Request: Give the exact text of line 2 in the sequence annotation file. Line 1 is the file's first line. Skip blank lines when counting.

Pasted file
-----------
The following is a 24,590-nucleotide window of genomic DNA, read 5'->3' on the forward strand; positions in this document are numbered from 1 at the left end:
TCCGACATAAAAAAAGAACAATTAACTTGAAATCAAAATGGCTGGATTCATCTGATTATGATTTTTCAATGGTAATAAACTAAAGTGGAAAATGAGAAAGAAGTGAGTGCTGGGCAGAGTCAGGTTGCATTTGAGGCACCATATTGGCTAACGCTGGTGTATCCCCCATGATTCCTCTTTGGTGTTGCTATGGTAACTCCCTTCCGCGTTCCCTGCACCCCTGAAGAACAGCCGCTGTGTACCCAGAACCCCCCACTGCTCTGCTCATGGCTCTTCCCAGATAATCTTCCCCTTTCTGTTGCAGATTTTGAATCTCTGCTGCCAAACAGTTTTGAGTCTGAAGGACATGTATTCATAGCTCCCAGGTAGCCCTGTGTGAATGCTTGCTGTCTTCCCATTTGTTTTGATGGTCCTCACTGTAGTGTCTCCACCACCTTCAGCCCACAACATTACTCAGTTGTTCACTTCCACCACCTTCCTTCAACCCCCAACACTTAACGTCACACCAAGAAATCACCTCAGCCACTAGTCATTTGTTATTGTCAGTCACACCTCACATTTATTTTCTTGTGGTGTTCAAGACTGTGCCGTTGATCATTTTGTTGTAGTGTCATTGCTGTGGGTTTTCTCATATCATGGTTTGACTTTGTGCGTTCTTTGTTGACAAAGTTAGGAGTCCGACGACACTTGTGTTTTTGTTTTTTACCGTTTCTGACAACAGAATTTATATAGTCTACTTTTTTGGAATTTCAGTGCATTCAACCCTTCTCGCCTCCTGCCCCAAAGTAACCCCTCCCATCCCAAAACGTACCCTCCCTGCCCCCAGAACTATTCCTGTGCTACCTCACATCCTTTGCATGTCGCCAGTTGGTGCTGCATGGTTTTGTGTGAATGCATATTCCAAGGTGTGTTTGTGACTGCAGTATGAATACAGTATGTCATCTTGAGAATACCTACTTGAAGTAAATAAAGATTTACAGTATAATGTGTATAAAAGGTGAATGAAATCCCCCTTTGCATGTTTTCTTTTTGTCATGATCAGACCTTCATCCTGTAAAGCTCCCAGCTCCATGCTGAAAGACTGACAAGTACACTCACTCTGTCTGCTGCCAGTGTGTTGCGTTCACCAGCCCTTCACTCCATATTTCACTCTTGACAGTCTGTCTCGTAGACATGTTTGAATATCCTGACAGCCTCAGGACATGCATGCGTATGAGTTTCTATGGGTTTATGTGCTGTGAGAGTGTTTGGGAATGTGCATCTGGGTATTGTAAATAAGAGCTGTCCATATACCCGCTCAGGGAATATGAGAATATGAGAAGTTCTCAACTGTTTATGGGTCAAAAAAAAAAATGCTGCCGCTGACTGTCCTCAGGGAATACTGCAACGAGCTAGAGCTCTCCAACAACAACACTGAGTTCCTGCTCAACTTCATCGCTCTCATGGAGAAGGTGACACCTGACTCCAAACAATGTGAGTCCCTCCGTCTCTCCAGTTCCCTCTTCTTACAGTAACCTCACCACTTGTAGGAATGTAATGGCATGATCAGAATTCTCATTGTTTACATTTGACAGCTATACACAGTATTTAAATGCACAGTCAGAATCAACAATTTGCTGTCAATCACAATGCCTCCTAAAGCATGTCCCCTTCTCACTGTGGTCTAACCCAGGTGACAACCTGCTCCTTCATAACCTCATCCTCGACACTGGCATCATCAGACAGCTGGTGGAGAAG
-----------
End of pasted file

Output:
TCCGACATAAAAAAAGAACAATTAACTTGAAATCAAAATGGCTGGATTCATCTGATTATGATTTTTCAATGGTAATAAACTAAAGTGGAAAATGAGAAAGAAGTGAGTGCTGGGCAGAGTCAGGTTGCATTTGAGGCACCATATTGGCTAACGCTGGTGTATCCCCCATGATTCCTCTTTGGTGTTGCTATGGTAACTCCCTTCCGCGTTCCCTGCACCCCTGAAGAACAGCCGCTGTGTACCCAGAACCCCCCACTGCTCTGCTCATGGCTCTTCCCAGATAATCTTCCCCTTTCTGTTGCAGATTTTGAATCTCTGCTGCCAAACAGTTTTGAGTCTGAAGGACATGTATTCATAGCTCCCAGGTAGCCCTGTGTGAATGCTTGCTGTCTTCCCATTTGTTTTGATGGTCCTCACTGTAGTGTCTCCACCACCTTCAGCCCACAACATTACTCAGTTGTTCACTTCCACCACCTTCCTTCAACCCCCAACACTTAACGTCACACCAAGAAATCACCTCAGCCACTAGTCATTTGTTATTGTCAGTCACACCTCACATTTATTTTCTTGTGGTGTTCAAGACTGTGCCGTTGATCATTTTGTTGTAGTGTCATTGCTGTGGGTTTTCTCATATCATGGTTTGACTTTGTGCGTTCTTTGTTGACAAAGTTAGGAGTCCGACGACACTTGTGTTTTTGTTTTTTACCGTTTCTGACAACAGAATTTATATAGTCTACTTTTTTGGAATTTCAGTGCATTCAACCCTTCTCGCCTCCTGCCCCAAAGTAACCCCTCCCATCCCAAAACGTACCCTCCCTGCCCCCAGAACTATTCCTGTGCTACCTCACATCCTTTGCATGTCGCCAGTTGGTGCTGCATGGTTTTGTGTGAATGCATATTCCAAGGTGTGTTTGTGACTGCAGTATGAATACAGTATGTCATCTTGAGAATACCTACTTGAAGTAAATAAAGATTTACAGTATAATGTGTATAAAAGGTGAATGAAATCCCCCTTTGCATGTTTTCTTTTTGTCATGATCAGACCTTCATCCTGTAAAGCTCCCAGCTCCATGCTGAAAGACTGACAAGTACACTCACTCTGTCTGCTGCCAGTGTGTTGCGTTCACCAGCCCTTCACTCCATATTTCACTCTTGACAGTCTGTCTCGTAGACATGTTTGAATATCCTGACAGCCTCAGGACATGCATGCGTATGAGTTTCTATGGGTTTATGTGCTGTGAGAGTGTTTGGGAATGTGCATCTGGGTATTGTAAATAAGAGCTGTCCATATACCCGCTCAGGGAATATGAGAATATGAGAAGTTCTCAACTGTTTATGGGTCAAAAAAAAAAATGCTGCCGCTGACTGTCCTCAGGGAATACTGCAACGAGCTAGAGCTCTCCAACAACAACACTGAGTTCCTGCTCAACTTCATCGCTCTCATGGAGAAGGTGACACCTGACTCCAAACAATGTGAGTCCCTCCGTCTCTCCAGTTCCCTCTTCTTACAGTAACCTCACCACTTGTAGGAATGTAATGGCATGATCAGAATTCTCATTGTTTACATTTGACAGCTATACACAGTATTTAAATGCACAGTCAGAATCAACAATTTGCTGTCAATCACAATGCCTCCTAAAGCATGTCCCCTTCTCACTGTGGTCTAACCCAGGTGACAACCTGCTCCTTCATAACCTCATCCTCGACACTGGCATCATCAGACAGCTGGTGGAGAAG